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Better than Merkel

The end of the Merkel era makes many people nervous

By: N. Peter Kramer - Posted: Wednesday, September 29, 2021

"Whenever a major crisis occurred at home or in the EU, Germans and other Europeans knew, that a sound, well-informed and skilfully negotiating Chancellor Angela Merkel would solve the problems as best as possible and would minimise the damage."
"Whenever a major crisis occurred at home or in the EU, Germans and other Europeans knew, that a sound, well-informed and skilfully negotiating Chancellor Angela Merkel would solve the problems as best as possible and would minimise the damage."

N. Peter Kramer’s Weekly Column

The end of the Merkel era makes many people nervous. Whenever a major crisis occurred at home or in the EU, Germans and other Europeans knew, that a sound, well-informed and skilfully negotiating Chancellor Angela Merkel would solve the problems as best as possible and would minimise the damage. That was the case with the euro crisis, the migration crisis and recently with the covid pandemic.

Now that Merkel is gone, the Germans have had to choose a new leader and that was difficult for them. Look at the election result: the CDU/CSU and the SDP both received a quarter of the vote. For a majority government each of them needs the liberal FDP AND the Greens, political opponents on many important subjects such as the environment, financial policies at home and in the EU, and energy.

Germany faces enormous challenges in the coming years: renewal of the dilapidated infrastructure is an absolute priority, highways and bridges are in urgent need of renovation or replacement. The same for the sputtering digital infrastructure of the country. In addition there are the high costs of greening the energy supply and industry. The question is to what extent the next coalition will be allowed to go into debt for this. Raising national debt is not a real German hobby.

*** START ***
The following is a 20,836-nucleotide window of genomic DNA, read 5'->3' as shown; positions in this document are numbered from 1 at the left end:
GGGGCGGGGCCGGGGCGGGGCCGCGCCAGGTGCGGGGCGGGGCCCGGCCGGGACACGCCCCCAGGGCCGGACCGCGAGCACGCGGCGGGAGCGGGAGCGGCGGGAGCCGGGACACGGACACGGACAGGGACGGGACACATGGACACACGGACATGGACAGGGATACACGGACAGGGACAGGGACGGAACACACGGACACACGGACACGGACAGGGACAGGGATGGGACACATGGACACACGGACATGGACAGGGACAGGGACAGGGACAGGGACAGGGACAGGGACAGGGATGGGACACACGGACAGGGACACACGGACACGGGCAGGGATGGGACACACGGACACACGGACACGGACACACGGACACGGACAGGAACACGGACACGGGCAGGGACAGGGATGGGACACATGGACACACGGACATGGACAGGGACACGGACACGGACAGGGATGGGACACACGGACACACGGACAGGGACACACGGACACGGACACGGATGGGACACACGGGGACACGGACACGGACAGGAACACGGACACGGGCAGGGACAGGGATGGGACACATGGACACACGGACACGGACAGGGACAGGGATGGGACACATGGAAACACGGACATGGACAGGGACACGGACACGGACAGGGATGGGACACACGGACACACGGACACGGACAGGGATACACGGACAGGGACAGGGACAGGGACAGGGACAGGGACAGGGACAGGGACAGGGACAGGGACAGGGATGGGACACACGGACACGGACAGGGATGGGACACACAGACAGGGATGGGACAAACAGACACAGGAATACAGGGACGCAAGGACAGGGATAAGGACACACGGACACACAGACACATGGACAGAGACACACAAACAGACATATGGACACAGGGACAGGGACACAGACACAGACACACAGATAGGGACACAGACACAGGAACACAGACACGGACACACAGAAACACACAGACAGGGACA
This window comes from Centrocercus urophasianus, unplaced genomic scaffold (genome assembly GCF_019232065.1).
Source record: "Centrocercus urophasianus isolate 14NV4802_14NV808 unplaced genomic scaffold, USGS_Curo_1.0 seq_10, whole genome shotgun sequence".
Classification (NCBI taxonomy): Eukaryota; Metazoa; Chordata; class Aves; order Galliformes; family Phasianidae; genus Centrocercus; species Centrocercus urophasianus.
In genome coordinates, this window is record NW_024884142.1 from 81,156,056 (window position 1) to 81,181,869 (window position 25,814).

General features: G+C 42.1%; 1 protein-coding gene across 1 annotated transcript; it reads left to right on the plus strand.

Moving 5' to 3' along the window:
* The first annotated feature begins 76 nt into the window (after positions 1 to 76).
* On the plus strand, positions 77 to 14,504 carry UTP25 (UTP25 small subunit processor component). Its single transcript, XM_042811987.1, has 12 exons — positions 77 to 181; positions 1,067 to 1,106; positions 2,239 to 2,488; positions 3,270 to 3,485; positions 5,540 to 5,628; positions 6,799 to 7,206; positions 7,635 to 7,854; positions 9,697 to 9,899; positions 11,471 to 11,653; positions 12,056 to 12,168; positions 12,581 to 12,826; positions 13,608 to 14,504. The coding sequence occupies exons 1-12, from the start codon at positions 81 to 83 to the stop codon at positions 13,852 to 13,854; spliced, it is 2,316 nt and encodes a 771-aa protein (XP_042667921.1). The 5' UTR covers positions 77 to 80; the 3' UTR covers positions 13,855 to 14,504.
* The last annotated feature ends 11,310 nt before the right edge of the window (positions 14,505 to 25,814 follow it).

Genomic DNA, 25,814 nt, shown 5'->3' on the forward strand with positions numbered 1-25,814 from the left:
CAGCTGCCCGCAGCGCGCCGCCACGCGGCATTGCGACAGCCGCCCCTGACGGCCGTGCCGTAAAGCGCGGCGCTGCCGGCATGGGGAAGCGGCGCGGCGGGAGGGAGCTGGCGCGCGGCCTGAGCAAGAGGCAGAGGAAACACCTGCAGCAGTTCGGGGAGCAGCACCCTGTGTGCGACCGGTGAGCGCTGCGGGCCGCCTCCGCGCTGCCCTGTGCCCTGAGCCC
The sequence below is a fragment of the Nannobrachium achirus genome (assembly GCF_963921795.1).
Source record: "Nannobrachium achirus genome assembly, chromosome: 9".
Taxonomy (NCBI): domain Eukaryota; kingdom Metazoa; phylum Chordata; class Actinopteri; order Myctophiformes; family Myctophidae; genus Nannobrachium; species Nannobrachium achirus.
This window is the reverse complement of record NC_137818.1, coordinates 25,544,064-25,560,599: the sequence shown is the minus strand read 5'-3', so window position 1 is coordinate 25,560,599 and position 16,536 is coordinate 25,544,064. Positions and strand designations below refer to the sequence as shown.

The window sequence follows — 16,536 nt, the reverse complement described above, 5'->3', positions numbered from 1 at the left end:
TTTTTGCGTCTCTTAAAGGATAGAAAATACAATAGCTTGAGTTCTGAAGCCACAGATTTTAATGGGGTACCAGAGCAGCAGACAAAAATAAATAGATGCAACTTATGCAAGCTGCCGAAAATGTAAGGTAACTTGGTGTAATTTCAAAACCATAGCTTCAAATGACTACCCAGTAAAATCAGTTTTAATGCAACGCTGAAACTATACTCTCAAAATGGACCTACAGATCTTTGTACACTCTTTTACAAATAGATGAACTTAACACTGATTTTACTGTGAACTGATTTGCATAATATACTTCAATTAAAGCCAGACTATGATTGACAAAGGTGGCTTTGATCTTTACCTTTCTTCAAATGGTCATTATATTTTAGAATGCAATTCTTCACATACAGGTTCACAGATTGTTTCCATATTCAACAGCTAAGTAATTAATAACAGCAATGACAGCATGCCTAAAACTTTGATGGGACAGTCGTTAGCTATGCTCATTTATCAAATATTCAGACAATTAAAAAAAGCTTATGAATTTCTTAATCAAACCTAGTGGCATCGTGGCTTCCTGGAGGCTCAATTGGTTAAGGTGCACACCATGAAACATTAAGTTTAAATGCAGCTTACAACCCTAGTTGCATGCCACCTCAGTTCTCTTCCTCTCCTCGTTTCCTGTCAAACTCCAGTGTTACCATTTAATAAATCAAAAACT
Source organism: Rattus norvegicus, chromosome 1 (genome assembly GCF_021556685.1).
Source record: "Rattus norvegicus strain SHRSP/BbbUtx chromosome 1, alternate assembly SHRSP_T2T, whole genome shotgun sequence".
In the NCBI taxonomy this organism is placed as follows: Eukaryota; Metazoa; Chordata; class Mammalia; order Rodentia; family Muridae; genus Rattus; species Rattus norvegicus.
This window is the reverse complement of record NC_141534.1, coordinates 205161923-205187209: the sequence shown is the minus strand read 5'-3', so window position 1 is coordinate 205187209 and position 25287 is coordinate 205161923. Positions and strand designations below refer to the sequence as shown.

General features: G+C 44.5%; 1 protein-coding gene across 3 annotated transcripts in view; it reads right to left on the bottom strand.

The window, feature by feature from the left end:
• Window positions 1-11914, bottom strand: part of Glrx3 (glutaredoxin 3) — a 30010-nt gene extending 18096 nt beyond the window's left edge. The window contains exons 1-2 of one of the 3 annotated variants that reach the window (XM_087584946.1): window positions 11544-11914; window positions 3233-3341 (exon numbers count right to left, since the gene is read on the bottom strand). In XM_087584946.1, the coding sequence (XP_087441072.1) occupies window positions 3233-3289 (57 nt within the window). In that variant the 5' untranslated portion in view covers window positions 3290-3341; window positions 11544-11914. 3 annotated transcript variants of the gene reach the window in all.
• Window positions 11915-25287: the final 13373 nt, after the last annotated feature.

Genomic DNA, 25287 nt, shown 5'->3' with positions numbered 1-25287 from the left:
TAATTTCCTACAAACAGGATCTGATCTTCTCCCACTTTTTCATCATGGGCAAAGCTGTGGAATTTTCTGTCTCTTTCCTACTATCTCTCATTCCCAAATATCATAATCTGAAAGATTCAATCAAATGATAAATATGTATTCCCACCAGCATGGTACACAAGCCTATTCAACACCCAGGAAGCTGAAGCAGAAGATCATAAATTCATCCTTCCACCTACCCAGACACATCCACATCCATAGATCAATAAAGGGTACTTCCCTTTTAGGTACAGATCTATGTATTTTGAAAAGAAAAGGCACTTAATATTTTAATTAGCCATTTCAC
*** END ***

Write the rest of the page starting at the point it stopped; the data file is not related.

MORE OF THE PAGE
The dilemmas are also big in terms of foreign policy. How should export-orientated Germany relate to a China that is increasingly assertive on the world stage? What does the future government want: to export Mercedes or to protect human rights? And closer to home, will the next Chancellor be strong enough to neutralise the ambitions of French President Emmanuel Macron, busy with his re-election campaign.

In other words, the next Chancellor will have to be even better than Merkel, who during her last years had lost some of her strength and sharpness, particularly in her confrontations with Macron. Of course, with her great qualities she solved many major problems, but issues which she considered too thorny were silently passed on to her successor and future generations.

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